The seismic activity of the Sinai subplate region on the basis of both historical (2200 B.C.-1900 A.D.) and recent (1900-1995) earthquake catalogs have been evaluated. Moderate and large earthquakes occurred mainly at the subplate boundaries, Dead Sea Fault (DSF) system in the east, Cyprean arc in the north, and Suez rift in the southwest. Along the Dead Sea Fault system the activity concentrated at the southern and central segments. The earthquake distribution appears to have a tendency to cluster in time and space. The swarms (February, 1983; April, 1990; August, 1993 and November, 1995) in the Gulf of Aqaba indicate that the southern segment of the Dead Sea Fault system is the most seismogenic through the last two decades. North of the Dead Sea depression the seismic activity tends to have occurred with NW trend to extend under the Levantine Sea. Although the northern segment of the Dead Sea Fault system is well defined from geological, geophysical and historical earthquake activity recent seismic activity is practically absent especially north of Latitude 34 N. In the eastern Mediterranean the seismicity is much higher in the area of the Hellenic arc than in the Cyprean arc. Moreover, the activity occurs in a wide belt suggesting that the plate boundary is a deformation zone instead of a single line. The seismic activity in the Gulf of Suez is scattered and does not have any distinct trend. However, three active zones are delineated. At the mouth of the gulf most of activity is concentrated where the Sinai triple junction (Africa, Arabia, Sinai) is situated. The central part and the northern part of the gulf include the adjacent area as far as the river Nile. Actually, the activity is markedly decreased from south to north. Although there is no seismological evidence that the Suez rift continues into the eastern Mediterranean, the activity in the Gulf of Suez region cannot be ignored. The parameters of magnitude-frequency relation (a,b) indicate that the level of earthquake activity in the Sinai subplate region is generally moderate. Moreover, the energy release curve shows a regular trend and reflects occasional high activity.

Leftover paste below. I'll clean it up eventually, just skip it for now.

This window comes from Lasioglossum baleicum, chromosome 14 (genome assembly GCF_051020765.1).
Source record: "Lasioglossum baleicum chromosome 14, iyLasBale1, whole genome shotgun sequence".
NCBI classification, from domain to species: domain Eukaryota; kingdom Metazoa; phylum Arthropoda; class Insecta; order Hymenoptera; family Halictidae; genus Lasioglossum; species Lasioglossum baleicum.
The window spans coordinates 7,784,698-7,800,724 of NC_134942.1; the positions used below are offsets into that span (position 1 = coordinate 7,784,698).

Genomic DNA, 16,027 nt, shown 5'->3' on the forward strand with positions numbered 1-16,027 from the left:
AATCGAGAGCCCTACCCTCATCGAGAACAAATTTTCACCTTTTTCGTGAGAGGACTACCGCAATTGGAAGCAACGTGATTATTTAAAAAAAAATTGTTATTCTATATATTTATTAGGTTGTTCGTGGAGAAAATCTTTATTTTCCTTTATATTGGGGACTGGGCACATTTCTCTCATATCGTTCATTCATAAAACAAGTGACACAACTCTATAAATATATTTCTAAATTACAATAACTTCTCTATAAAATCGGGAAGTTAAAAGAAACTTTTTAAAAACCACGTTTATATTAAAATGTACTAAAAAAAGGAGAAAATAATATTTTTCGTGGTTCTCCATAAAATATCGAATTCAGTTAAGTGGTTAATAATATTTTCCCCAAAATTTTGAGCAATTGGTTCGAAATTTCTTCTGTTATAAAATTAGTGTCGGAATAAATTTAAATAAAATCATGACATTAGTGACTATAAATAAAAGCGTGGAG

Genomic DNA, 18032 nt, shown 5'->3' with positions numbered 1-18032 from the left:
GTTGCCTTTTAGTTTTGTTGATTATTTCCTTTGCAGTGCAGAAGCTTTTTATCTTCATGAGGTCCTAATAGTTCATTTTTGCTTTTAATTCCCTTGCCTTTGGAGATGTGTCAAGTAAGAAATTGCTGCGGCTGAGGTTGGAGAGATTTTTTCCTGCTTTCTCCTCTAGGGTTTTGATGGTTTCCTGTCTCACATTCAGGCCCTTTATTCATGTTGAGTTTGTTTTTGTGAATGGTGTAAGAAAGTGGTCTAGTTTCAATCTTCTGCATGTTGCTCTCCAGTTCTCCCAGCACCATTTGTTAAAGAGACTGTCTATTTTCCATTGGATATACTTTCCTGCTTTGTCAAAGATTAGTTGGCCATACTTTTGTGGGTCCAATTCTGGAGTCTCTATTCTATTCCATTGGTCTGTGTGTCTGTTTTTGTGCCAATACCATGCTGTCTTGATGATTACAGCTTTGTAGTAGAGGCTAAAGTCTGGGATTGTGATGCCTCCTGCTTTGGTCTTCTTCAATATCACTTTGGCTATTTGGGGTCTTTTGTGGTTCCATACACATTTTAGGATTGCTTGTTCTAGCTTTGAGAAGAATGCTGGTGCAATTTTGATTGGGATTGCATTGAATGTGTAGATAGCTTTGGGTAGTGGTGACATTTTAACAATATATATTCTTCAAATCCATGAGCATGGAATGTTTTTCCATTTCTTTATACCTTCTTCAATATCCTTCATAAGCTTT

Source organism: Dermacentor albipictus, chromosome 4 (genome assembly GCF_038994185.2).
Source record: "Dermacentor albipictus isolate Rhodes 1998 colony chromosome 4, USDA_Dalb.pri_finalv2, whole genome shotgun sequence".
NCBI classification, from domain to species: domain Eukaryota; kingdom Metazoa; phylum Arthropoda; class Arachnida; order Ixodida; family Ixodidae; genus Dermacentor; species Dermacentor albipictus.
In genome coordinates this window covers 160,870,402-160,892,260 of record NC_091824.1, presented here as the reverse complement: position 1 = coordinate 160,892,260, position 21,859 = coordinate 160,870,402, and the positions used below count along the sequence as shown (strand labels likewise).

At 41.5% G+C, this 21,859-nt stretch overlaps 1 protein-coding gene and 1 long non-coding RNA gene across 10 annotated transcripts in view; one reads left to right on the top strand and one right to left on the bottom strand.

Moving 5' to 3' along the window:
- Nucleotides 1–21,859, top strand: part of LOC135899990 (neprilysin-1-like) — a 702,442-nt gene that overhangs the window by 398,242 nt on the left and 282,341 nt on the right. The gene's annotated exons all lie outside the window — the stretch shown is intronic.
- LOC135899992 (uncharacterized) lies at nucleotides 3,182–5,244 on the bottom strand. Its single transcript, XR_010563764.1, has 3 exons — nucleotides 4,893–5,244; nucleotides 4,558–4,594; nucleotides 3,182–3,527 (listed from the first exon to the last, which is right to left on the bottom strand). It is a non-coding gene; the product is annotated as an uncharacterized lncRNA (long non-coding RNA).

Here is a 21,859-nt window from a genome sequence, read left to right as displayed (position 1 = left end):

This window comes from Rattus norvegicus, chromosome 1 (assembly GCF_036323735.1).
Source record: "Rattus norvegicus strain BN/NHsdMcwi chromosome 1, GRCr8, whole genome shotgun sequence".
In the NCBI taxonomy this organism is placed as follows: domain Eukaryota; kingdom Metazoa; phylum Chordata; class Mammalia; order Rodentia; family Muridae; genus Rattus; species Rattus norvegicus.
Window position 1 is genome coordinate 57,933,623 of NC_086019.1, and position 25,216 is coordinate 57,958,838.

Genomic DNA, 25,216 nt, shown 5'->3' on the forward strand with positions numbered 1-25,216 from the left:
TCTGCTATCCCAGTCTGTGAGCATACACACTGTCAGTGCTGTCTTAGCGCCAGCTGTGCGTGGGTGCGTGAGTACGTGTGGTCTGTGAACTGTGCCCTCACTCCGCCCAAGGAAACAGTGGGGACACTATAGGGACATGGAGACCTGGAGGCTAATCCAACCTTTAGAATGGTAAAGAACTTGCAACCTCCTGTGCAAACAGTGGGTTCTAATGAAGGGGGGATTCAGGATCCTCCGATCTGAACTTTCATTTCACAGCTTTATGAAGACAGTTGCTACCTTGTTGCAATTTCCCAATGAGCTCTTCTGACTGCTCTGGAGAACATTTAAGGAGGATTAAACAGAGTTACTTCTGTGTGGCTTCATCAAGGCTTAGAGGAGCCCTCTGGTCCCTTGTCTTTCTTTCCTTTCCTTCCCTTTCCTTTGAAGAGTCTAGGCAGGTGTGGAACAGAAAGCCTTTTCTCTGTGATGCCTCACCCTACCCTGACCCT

ASJC Scopus subject areas
- Earth-Surface Processes